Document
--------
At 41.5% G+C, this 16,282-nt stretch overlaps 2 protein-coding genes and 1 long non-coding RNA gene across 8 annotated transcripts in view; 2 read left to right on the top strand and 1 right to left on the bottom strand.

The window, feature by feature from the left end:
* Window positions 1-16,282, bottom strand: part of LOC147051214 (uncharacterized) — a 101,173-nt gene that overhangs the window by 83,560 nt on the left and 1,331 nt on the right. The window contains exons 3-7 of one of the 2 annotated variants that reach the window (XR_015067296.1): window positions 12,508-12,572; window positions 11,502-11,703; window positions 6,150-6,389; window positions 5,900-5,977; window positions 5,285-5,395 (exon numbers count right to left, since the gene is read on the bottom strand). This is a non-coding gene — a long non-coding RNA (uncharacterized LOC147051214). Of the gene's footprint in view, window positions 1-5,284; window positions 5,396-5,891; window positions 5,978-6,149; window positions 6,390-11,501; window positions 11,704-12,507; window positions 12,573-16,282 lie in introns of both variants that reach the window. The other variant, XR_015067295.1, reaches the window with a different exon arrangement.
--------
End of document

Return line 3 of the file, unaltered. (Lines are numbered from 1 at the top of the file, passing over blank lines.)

* Window positions 1-16,282, bottom strand: part of LOC147051214 (uncharacterized) — a 101,173-nt gene that overhangs the window by 83,560 nt on the left and 1,331 nt on the right. The window contains exons 3-7 of one of the 2 annotated variants that reach the window (XR_015067296.1): window positions 12,508-12,572; window positions 11,502-11,703; window positions 6,150-6,389; window positions 5,900-5,977; window positions 5,285-5,395 (exon numbers count right to left, since the gene is read on the bottom strand). This is a non-coding gene — a long non-coding RNA (uncharacterized LOC147051214). Of the gene's footprint in view, window positions 1-5,284; window positions 5,396-5,891; window positions 5,978-6,149; window positions 6,390-11,501; window positions 11,704-12,507; window positions 12,573-16,282 lie in introns of both variants that reach the window. The other variant, XR_015067295.1, reaches the window with a different exon arrangement.